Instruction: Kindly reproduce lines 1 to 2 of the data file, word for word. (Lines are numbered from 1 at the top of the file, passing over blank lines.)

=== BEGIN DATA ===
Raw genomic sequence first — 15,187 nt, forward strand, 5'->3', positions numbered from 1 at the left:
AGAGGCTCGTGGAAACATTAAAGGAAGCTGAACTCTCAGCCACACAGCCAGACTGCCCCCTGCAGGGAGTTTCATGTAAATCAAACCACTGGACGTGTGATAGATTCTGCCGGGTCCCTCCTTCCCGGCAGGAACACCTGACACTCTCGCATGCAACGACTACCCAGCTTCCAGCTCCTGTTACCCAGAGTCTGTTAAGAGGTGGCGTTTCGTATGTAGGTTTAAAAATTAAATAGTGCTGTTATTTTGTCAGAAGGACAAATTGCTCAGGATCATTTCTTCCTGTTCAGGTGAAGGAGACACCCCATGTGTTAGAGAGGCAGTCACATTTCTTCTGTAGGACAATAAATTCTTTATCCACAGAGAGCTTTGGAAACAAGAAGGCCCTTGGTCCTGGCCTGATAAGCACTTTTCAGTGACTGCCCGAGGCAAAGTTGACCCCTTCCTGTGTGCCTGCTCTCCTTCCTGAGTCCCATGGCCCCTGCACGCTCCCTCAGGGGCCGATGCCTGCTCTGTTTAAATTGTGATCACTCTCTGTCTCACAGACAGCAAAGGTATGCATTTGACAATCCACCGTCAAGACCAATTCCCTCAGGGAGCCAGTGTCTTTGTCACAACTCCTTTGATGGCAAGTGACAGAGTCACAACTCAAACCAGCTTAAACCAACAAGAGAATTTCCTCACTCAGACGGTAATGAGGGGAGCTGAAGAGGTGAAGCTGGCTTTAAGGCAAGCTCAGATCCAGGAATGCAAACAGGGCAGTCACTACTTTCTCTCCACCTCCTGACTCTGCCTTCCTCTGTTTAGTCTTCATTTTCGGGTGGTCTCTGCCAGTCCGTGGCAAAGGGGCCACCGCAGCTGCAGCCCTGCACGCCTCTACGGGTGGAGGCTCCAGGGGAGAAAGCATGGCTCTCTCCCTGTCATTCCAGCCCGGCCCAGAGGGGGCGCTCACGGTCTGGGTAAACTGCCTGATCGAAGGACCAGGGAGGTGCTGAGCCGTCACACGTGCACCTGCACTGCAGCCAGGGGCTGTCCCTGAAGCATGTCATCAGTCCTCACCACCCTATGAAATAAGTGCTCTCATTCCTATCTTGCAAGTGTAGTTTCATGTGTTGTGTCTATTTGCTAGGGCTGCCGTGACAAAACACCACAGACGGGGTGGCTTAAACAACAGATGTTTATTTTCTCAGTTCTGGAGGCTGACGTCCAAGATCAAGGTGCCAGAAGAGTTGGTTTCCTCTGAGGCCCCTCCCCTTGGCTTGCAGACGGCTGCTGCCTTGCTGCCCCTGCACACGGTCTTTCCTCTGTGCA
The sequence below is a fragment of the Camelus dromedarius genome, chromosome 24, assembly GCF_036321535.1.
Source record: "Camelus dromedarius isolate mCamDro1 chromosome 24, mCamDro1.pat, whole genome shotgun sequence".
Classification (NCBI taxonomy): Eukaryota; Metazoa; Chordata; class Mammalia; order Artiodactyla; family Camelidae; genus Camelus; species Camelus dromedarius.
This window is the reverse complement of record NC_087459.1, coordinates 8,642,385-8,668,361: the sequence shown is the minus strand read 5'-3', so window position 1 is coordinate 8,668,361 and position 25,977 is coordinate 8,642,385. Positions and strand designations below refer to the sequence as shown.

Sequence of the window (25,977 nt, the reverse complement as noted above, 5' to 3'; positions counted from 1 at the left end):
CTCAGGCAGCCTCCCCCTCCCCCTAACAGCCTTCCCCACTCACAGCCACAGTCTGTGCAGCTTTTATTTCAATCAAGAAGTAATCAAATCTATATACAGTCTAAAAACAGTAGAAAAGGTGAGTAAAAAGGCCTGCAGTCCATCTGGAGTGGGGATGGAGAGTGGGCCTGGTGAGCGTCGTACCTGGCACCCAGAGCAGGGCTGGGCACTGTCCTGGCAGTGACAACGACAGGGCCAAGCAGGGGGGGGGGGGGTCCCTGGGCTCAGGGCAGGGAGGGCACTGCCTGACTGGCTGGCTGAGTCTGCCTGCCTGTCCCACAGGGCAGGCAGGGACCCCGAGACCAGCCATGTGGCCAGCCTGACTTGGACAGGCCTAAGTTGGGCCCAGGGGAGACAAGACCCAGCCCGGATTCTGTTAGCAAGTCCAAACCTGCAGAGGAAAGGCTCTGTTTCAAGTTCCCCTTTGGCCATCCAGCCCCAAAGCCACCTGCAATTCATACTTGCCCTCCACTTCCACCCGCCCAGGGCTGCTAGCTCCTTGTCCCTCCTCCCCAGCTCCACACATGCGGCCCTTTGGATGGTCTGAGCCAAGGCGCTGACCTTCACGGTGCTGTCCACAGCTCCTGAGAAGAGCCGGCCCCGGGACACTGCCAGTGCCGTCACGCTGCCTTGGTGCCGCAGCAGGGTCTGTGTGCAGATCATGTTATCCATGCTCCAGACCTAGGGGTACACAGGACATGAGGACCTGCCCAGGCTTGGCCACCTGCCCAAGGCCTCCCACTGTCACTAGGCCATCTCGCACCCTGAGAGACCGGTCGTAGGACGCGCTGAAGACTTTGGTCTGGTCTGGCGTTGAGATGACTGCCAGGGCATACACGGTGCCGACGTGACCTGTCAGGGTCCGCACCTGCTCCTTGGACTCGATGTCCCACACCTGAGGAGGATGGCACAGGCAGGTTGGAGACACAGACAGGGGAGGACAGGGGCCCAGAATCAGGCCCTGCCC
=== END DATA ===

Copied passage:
Raw genomic sequence first — 15,187 nt, forward strand, 5'->3', positions numbered from 1 at the left:
AGAGGCTCGTGGAAACATTAAAGGAAGCTGAACTCTCAGCCACACAGCCAGACTGCCCCCTGCAGGGAGTTTCATGTAAATCAAACCACTGGACGTGTGATAGATTCTGCCGGGTCCCTCCTTCCCGGCAGGAACACCTGACACTCTCGCATGCAACGACTACCCAGCTTCCAGCTCCTGTTACCCAGAGTCTGTTAAGAGGTGGCGTTTCGTATGTAGGTTTAAAAATTAAATAGTGCTGTTATTTTGTCAGAAGGACAAATTGCTCAGGATCATTTCTTCCTGTTCAGGTGAAGGAGACACCCCATGTGTTAGAGAGGCAGTCACATTTCTTCTGTAGGACAATAAATTCTTTATCCACAGAGAGCTTTGGAAACAAGAAGGCCCTTGGTCCTGGCCTGATAAGCACTTTTCAGTGACTGCCCGAGGCAAAGTTGACCCCTTCCTGTGTGCCTGCTCTCCTTCCTGAGTCCCATGGCCCCTGCACGCTCCCTCAGGGGCCGATGCCTGCTCTGTTTAAATTGTGATCACTCTCTGTCTCACAGACAGCAAAGGTATGCATTTGACAATCCACCGTCAAGACCAATTCCCTCAGGGAGCCAGTGTCTTTGTCACAACTCCTTTGATGGCAAGTGACAGAGTCACAACTCAAACCAGCTTAAACCAACAAGAGAATTTCCTCACTCAGACGGTAATGAGGGGAGCTGAAGAGGTGAAGCTGGCTTTAAGGCAAGCTCAGATCCAGGAATGCAAACAGGGCAGTCACTACTTTCTCTCCACCTCCTGACTCTGCCTTCCTCTGTTTAGTCTTCATTTTCGGGTGGTCTCTGCCAGTCCGTGGCAAAGGGGCCACCGCAGCTGCAGCCCTGCACGCCTCTACGGGTGGAGGCTCCAGGGGAGAAAGCATGGCTCTCTCCCTGTCATTCCAGCCCGGCCCAGAGGGGGCGCTCACGGTCTGGGTAAACTGCCTGATCGAAGGACCAGGGAGGTGCTGAGCCGTCACACGTGCACCTGCACTGCAGCCAGGGGCTGTCCCTGAAGCATGTCATCAGTCCTCACCACCCTATGAAATAAGTGCTCTCATTCCTATCTTGCAAGTGTAGTTTCATGTGTTGTGTCTATTTGCTAGGGCTGCCGTGACAAAACACCACAGACGGGGTGGCTTAAACAACAGATGTTTATTTTCTCAGTTCTGGAGGCTGACGTCCAAGATCAAGGTGCCAGAAGAGTTGGTTTCCTCTGAGGCCCCTCCCCTTGGCTTGCAGACGGCTGCTGCCTTGCTGCCCCTGCACACGGTCTTTCCTCTGTGCA